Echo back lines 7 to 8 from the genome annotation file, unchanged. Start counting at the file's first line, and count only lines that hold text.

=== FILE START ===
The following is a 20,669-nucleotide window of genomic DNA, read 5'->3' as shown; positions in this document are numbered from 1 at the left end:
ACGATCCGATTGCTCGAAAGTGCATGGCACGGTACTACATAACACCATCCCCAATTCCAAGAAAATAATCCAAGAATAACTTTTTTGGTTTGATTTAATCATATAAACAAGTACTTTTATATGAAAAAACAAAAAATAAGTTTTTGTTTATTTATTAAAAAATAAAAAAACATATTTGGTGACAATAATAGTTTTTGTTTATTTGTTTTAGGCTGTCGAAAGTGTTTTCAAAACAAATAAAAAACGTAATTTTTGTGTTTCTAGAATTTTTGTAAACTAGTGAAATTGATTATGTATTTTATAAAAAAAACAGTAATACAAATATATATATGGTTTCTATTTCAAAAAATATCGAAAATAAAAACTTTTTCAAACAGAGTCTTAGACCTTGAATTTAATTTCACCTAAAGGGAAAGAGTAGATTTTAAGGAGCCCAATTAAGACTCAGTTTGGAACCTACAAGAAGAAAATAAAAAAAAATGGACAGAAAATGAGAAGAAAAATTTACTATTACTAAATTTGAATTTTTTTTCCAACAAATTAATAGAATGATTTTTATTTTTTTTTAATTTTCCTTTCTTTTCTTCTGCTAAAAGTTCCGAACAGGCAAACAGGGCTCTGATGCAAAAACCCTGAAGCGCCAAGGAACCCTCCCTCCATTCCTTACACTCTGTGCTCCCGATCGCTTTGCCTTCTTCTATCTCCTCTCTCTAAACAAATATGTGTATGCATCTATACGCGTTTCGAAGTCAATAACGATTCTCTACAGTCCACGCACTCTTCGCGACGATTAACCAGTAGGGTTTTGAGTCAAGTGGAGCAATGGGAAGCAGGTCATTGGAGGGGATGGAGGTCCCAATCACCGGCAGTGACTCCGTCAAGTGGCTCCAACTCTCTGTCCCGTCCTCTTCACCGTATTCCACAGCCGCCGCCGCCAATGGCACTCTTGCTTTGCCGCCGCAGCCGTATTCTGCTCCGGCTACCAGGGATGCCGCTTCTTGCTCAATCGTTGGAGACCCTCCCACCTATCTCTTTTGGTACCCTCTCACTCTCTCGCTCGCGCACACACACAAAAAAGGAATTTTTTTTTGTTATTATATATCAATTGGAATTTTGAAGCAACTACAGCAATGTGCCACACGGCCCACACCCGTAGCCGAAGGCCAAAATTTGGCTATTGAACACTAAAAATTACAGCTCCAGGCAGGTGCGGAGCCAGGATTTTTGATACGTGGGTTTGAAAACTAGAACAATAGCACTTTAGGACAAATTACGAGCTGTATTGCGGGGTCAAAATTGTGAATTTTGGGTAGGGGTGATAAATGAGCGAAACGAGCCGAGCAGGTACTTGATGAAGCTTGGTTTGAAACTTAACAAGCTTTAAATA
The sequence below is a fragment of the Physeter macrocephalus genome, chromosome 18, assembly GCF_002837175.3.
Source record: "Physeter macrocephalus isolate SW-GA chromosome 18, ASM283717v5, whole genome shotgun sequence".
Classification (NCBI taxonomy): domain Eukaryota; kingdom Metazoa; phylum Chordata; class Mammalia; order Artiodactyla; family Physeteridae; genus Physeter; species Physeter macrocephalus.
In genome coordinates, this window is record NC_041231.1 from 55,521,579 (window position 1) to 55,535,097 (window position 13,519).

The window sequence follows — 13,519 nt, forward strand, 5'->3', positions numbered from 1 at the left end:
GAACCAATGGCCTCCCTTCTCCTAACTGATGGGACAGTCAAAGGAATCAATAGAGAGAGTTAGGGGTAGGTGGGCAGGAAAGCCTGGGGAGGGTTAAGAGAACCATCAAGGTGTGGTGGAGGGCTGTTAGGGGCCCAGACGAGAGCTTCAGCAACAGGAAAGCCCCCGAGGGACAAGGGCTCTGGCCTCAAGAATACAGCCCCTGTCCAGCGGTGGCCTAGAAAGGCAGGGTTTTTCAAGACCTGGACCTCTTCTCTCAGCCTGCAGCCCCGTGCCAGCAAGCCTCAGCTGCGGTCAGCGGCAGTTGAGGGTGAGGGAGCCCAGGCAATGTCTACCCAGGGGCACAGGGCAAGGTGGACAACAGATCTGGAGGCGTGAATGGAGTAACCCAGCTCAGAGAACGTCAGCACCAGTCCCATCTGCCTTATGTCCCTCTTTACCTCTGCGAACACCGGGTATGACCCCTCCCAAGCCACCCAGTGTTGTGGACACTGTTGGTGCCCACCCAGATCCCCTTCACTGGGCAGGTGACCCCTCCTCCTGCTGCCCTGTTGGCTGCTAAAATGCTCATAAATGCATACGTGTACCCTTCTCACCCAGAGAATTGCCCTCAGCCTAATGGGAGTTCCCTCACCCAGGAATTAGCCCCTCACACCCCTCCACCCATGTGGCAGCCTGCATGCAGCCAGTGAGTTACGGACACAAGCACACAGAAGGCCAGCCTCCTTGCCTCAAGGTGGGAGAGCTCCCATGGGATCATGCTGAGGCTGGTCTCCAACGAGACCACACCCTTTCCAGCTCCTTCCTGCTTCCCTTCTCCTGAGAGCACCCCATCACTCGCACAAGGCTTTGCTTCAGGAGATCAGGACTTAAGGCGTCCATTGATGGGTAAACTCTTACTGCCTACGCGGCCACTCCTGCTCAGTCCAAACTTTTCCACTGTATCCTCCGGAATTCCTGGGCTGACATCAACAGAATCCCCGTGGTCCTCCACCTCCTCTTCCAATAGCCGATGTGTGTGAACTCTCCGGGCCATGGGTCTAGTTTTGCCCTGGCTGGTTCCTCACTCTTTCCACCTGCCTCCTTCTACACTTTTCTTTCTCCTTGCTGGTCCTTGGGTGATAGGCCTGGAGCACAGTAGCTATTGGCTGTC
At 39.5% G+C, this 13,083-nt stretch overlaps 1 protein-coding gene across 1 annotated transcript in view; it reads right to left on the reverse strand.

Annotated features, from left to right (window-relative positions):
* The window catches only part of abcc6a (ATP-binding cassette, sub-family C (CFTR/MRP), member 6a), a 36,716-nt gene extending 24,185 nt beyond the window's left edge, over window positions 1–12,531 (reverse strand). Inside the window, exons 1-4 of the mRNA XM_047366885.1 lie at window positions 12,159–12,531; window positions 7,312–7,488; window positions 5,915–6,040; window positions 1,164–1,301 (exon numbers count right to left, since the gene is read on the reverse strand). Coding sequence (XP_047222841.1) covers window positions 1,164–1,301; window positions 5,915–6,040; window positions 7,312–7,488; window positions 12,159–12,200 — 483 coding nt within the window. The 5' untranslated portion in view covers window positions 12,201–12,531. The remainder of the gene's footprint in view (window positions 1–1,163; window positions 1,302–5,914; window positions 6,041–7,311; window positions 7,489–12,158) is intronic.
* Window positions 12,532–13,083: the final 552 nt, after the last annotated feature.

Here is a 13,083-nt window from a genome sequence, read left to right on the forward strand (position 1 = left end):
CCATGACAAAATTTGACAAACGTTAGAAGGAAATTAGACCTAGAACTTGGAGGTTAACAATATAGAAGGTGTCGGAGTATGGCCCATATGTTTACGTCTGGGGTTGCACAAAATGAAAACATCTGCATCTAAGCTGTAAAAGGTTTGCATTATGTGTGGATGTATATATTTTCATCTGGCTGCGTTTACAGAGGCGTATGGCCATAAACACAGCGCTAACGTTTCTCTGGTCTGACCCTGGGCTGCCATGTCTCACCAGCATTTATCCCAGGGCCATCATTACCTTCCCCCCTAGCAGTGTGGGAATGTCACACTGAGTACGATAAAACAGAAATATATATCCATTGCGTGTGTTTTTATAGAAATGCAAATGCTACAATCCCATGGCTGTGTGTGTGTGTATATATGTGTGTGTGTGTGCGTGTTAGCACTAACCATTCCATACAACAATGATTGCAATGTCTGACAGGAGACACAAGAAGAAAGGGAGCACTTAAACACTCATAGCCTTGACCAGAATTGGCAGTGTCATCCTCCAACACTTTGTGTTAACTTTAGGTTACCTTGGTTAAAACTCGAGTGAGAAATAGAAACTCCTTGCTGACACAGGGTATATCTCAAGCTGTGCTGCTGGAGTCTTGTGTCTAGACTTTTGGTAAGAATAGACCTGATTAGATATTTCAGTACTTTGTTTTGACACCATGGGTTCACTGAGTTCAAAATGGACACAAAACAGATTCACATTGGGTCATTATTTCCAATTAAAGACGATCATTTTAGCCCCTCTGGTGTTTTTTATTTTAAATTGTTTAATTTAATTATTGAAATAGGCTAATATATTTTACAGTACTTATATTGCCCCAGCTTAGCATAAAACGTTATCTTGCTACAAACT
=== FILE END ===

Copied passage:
The window sequence follows — 13,519 nt, forward strand, 5'->3', positions numbered from 1 at the left end:
GAACCAATGGCCTCCCTTCTCCTAACTGATGGGACAGTCAAAGGAATCAATAGAGAGAGTTAGGGGTAGGTGGGCAGGAAAGCCTGGGGAGGGTTAAGAGAACCATCAAGGTGTGGTGGAGGGCTGTTAGGGGCCCAGACGAGAGCTTCAGCAACAGGAAAGCCCCCGAGGGACAAGGGCTCTGGCCTCAAGAATACAGCCCCTGTCCAGCGGTGGCCTAGAAAGGCAGGGTTTTTCAAGACCTGGACCTCTTCTCTCAGCCTGCAGCCCCGTGCCAGCAAGCCTCAGCTGCGGTCAGCGGCAGTTGAGGGTGAGGGAGCCCAGGCAATGTCTACCCAGGGGCACAGGGCAAGGTGGACAACAGATCTGGAGGCGTGAATGGAGTAACCCAGCTCAGAGAACGTCAGCACCAGTCCCATCTGCCTTATGTCCCTCTTTACCTCTGCGAACACCGGGTATGACCCCTCCCAAGCCACCCAGTGTTGTGGACACTGTTGGTGCCCACCCAGATCCCCTTCACTGGGCAGGTGACCCCTCCTCCTGCTGCCCTGTTGGCTGCTAAAATGCTCATAAATGCATACGTGTACCCTTCTCACCCAGAGAATTGCCCTCAGCCTAATGGGAGTTCCCTCACCCAGGAATTAGCCCCTCACACCCCTCCACCCATGTGGCAGCCTGCATGCAGCCAGTGAGTTACGGACACAAGCACACAGAAGGCCAGCCTCCTTGCCTCAAGGTGGGAGAGCTCCCATGGGATCATGCTGAGGCTGGTCTCCAACGAGACCACACCCTTTCCAGCTCCTTCCTGCTTCCCTTCTCCTGAGAGCACCCCATCACTCGCACAAGGCTTTGCTTCAGGAGATCAGGACTTAAGGCGTCCATTGATGGGTAAACTCTTACTGCCTACGCGGCCACTCCTGCTCAGTCCAAACTTTTCCACTGTATCCTCCGGAATTCCTGGGCTGACATCAACAGAATCCCCGTGGTCCTCCACCTCCTCTTCCAATAGCCGATGTGTGTGAACTCTCCGGGCCATGGGTCTAGTTTTGCCCTGGCTGGTTCCTCACTCTTTCCACCTGCCTCCTTCTACACTTTTCTTTCTCCTTGCTGGTCCTTGGGTGATAGGCCTGGAGCACAGTAGCTATTGGCTGTC